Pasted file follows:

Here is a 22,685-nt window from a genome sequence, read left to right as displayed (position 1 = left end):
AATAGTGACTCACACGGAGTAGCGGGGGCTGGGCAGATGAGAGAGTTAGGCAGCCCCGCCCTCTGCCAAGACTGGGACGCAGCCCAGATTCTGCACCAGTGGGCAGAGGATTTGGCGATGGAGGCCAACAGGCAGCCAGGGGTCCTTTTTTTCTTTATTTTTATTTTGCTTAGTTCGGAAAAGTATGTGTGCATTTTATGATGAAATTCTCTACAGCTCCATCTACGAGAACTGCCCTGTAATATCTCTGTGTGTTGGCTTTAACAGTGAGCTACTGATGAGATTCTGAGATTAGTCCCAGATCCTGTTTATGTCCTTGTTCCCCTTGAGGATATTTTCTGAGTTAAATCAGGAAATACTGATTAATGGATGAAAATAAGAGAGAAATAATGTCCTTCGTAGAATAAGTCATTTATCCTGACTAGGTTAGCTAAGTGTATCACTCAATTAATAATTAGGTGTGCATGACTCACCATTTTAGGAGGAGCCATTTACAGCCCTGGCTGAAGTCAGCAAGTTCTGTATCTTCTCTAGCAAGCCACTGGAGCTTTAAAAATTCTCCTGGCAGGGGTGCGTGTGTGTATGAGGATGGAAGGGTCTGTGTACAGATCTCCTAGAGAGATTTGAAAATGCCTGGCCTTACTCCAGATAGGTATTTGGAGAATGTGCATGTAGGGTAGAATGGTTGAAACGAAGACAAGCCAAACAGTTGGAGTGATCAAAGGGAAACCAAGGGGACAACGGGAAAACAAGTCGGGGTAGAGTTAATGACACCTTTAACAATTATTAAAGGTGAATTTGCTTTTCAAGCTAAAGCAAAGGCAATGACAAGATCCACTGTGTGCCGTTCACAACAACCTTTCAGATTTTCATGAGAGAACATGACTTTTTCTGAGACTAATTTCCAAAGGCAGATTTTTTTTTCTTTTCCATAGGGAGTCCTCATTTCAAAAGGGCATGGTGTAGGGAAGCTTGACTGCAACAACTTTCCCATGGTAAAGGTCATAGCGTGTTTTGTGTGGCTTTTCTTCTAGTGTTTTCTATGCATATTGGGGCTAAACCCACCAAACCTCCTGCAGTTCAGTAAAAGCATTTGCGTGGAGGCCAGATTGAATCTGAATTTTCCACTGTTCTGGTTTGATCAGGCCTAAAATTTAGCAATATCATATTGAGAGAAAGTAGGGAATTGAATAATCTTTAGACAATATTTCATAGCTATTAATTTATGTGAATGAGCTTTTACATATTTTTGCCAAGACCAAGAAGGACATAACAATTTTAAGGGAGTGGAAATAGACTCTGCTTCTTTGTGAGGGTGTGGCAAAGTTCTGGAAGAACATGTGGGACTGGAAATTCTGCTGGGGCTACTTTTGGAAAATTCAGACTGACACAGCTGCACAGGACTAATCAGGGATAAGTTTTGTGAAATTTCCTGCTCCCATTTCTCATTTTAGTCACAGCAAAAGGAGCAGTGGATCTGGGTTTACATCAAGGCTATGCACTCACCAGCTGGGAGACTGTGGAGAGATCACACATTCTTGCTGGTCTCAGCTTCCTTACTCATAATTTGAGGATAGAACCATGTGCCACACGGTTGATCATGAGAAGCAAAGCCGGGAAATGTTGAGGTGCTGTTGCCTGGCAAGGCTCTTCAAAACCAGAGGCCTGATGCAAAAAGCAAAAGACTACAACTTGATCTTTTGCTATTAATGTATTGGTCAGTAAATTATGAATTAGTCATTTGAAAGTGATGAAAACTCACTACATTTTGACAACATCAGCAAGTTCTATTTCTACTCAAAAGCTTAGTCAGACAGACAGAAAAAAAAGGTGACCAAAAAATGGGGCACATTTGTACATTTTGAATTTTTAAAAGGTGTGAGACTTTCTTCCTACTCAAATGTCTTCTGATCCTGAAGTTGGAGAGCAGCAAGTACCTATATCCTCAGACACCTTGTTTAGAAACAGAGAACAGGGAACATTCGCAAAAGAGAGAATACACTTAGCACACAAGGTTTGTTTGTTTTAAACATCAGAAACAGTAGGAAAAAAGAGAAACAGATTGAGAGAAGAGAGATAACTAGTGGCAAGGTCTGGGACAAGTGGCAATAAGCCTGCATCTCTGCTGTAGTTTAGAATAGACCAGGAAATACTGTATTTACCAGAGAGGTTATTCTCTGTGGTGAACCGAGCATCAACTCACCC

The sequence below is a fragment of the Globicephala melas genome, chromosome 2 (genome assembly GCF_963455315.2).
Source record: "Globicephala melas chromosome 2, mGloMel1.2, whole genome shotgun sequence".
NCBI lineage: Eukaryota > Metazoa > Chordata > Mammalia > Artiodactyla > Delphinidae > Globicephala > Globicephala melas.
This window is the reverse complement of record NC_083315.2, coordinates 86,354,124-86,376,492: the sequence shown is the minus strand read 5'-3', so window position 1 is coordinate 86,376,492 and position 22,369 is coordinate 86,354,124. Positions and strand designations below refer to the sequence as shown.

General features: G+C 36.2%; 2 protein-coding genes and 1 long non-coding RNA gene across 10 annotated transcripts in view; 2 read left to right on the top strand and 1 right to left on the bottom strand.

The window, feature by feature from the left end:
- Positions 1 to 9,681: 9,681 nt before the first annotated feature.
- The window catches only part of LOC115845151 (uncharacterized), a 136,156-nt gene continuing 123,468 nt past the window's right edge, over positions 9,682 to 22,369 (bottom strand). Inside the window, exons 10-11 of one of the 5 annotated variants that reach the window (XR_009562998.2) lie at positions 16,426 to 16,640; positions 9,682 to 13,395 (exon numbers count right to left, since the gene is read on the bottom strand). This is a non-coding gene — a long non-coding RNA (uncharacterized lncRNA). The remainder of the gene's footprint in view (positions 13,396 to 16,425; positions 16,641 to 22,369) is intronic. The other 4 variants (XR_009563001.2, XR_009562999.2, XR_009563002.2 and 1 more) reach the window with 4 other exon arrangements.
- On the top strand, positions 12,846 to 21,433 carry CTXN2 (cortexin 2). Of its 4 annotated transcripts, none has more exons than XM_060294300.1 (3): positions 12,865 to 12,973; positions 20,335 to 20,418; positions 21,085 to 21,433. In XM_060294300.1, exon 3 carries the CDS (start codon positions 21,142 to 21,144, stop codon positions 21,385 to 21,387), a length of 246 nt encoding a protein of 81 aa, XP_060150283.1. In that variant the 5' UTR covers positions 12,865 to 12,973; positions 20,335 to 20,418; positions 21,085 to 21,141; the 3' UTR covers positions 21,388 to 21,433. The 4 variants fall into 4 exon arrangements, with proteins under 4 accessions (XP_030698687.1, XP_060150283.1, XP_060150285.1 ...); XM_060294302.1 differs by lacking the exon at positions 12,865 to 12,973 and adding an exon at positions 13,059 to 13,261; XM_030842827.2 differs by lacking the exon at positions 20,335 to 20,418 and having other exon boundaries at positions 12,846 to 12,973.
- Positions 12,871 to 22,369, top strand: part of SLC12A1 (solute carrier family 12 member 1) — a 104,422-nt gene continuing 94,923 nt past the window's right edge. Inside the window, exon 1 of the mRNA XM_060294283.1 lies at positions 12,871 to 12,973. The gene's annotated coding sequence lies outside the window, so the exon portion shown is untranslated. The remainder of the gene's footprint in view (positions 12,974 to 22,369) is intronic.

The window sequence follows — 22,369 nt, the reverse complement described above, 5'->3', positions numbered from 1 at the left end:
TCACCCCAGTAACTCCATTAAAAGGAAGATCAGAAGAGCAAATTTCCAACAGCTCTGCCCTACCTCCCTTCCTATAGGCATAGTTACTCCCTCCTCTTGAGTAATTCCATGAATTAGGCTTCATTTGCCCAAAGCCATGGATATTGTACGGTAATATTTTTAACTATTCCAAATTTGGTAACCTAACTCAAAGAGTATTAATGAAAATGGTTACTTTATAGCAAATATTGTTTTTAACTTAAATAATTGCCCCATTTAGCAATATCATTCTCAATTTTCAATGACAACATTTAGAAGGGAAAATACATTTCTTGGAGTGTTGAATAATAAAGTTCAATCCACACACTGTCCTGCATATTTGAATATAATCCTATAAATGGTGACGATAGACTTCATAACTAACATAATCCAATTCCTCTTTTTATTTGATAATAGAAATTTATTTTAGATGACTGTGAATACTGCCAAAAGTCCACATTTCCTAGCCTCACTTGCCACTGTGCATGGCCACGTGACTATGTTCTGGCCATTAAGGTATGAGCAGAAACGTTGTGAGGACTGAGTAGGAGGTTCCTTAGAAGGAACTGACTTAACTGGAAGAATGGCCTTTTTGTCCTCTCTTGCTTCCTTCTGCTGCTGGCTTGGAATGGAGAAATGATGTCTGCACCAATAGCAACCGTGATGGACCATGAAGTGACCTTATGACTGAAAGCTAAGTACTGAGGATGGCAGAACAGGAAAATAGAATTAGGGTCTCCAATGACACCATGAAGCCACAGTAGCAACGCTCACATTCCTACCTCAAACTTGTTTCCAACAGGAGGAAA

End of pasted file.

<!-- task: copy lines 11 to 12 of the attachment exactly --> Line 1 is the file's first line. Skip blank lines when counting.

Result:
- On the top strand, positions 12,846 to 21,433 carry CTXN2 (cortexin 2). Of its 4 annotated transcripts, none has more exons than XM_060294300.1 (3): positions 12,865 to 12,973; positions 20,335 to 20,418; positions 21,085 to 21,433. In XM_060294300.1, exon 3 carries the CDS (start codon positions 21,142 to 21,144, stop codon positions 21,385 to 21,387), a length of 246 nt encoding a protein of 81 aa, XP_060150283.1. In that variant the 5' UTR covers positions 12,865 to 12,973; positions 20,335 to 20,418; positions 21,085 to 21,141; the 3' UTR covers positions 21,388 to 21,433. The 4 variants fall into 4 exon arrangements, with proteins under 4 accessions (XP_030698687.1, XP_060150283.1, XP_060150285.1 ...); XM_060294302.1 differs by lacking the exon at positions 12,865 to 12,973 and adding an exon at positions 13,059 to 13,261; XM_030842827.2 differs by lacking the exon at positions 20,335 to 20,418 and having other exon boundaries at positions 12,846 to 12,973.
- Positions 12,871 to 22,369, top strand: part of SLC12A1 (solute carrier family 12 member 1) — a 104,422-nt gene continuing 94,923 nt past the window's right edge. Inside the window, exon 1 of the mRNA XM_060294283.1 lies at positions 12,871 to 12,973. The gene's annotated coding sequence lies outside the window, so the exon portion shown is untranslated. The remainder of the gene's footprint in view (positions 12,974 to 22,369) is intronic.